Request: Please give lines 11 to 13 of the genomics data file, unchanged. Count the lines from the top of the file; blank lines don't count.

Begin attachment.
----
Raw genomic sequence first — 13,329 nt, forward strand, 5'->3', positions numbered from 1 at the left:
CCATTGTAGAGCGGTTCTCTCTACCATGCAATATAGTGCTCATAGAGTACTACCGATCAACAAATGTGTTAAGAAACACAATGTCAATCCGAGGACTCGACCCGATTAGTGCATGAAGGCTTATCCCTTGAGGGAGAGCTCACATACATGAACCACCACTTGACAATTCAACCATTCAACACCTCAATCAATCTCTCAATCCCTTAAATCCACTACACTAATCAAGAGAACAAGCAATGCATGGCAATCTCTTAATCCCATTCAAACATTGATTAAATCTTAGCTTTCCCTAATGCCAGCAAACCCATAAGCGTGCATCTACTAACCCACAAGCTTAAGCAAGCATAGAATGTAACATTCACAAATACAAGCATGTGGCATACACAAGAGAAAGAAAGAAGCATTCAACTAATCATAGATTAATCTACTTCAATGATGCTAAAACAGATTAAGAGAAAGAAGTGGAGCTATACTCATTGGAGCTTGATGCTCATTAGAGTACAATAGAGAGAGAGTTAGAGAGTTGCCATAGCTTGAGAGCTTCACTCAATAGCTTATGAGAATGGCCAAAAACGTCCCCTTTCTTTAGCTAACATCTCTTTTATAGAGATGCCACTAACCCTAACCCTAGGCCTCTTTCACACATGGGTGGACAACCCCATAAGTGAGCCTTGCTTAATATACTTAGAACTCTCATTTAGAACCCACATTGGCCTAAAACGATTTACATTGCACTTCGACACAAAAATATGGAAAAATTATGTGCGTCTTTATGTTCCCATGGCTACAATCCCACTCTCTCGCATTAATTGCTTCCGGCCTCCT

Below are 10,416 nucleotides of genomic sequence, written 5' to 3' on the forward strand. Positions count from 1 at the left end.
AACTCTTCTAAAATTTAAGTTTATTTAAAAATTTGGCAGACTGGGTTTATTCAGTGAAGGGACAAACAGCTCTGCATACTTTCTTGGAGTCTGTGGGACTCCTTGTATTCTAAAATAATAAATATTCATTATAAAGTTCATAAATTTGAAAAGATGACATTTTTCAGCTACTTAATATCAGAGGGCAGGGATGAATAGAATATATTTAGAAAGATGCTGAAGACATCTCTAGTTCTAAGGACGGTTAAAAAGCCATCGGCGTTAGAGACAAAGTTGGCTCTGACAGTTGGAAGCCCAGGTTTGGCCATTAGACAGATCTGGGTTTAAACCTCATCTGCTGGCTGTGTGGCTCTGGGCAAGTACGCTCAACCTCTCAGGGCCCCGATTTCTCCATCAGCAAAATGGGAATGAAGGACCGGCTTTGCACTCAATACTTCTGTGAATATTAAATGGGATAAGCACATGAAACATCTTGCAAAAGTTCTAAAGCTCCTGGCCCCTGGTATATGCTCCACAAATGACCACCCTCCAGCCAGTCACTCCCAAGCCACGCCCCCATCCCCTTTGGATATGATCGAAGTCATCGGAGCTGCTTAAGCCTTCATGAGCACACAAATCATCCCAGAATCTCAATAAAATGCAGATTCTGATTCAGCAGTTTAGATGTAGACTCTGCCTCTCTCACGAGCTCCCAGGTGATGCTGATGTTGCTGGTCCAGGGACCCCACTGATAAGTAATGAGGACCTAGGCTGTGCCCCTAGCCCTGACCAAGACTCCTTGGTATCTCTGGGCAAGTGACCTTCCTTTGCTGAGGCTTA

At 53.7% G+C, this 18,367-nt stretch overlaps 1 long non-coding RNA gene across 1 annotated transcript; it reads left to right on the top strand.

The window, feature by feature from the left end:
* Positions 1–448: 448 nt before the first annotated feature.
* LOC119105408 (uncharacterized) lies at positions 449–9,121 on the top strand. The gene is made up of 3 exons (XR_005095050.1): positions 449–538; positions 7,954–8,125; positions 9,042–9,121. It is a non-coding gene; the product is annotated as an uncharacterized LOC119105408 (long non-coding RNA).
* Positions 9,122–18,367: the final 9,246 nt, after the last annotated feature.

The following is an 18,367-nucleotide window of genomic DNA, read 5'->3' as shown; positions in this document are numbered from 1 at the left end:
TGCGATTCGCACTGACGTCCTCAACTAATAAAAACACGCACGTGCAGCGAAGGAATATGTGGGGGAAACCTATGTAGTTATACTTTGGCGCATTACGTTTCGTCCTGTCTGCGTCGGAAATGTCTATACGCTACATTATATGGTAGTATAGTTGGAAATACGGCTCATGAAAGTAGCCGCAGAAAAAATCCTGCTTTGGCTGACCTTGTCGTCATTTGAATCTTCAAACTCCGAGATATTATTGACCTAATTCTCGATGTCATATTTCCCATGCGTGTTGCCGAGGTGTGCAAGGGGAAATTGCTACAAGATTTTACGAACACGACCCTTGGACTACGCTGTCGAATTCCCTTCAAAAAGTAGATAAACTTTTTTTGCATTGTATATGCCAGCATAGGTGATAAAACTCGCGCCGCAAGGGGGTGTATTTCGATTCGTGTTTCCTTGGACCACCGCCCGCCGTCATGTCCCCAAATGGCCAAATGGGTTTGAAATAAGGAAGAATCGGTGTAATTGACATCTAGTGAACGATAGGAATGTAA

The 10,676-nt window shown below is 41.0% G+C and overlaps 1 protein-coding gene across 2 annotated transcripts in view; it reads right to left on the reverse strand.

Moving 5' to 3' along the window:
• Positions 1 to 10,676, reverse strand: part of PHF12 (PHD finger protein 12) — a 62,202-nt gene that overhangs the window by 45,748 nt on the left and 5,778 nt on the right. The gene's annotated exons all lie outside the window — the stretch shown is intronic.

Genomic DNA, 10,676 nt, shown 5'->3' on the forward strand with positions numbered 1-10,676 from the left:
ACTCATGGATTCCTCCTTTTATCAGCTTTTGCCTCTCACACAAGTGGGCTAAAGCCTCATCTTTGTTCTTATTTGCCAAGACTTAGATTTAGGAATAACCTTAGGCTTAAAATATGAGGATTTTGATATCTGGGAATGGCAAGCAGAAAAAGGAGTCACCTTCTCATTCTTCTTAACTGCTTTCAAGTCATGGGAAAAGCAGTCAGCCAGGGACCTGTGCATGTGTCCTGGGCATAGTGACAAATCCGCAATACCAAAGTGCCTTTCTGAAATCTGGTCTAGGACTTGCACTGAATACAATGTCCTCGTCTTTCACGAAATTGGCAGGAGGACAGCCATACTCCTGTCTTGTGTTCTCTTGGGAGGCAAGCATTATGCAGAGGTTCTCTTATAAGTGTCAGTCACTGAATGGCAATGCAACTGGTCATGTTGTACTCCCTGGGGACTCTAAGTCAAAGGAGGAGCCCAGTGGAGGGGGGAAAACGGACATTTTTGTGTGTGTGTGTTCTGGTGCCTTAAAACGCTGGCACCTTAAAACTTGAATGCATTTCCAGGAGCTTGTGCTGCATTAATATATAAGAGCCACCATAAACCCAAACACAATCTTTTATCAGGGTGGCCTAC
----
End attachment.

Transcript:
TGCGATTCGCACTGACGTCCTCAACTAATAAAAACACGCACGTGCAGCGAAGGAATATGTGGGGGAAACCTATGTAGTTATACTTTGGCGCATTACGTTTCGTCCTGTCTGCGTCGGAAATGTCTATACGCTACATTATATGGTAGTATAGTTGGAAATACGGCTCATGAAAGTAGCCGCAGAAAAAATCCTGCTTTGGCTGACCTTGTCGTCATTTGAATCTTCAAACTCCGAGATATTATTGACCTAATTCTCGATGTCATATTTCCCATGCGTGTTGCCGAGGTGTGCAAGGGGAAATTGCTACAAGATTTTACGAACACGACCCTTGGACTACGCTGTCGAATTCCCTTCAAAAAGTAGATAAACTTTTTTTGCATTGTATATGCCAGCATAGGTGATAAAACTCGCGCCGCAAGGGGGTGTATTTCGATTCGTGTTTCCTTGGACCACCGCCCGCCGTCATGTCCCCAAATGGCCAAATGGGTTTGAAATAAGGAAGAATCGGTGTAATTGACATCTAGTGAACGATAGGAATGTAA

The 10,676-nt window shown below is 41.0% G+C and overlaps 1 protein-coding gene across 2 annotated transcripts in view; it reads right to left on the reverse strand.

Moving 5' to 3' along the window: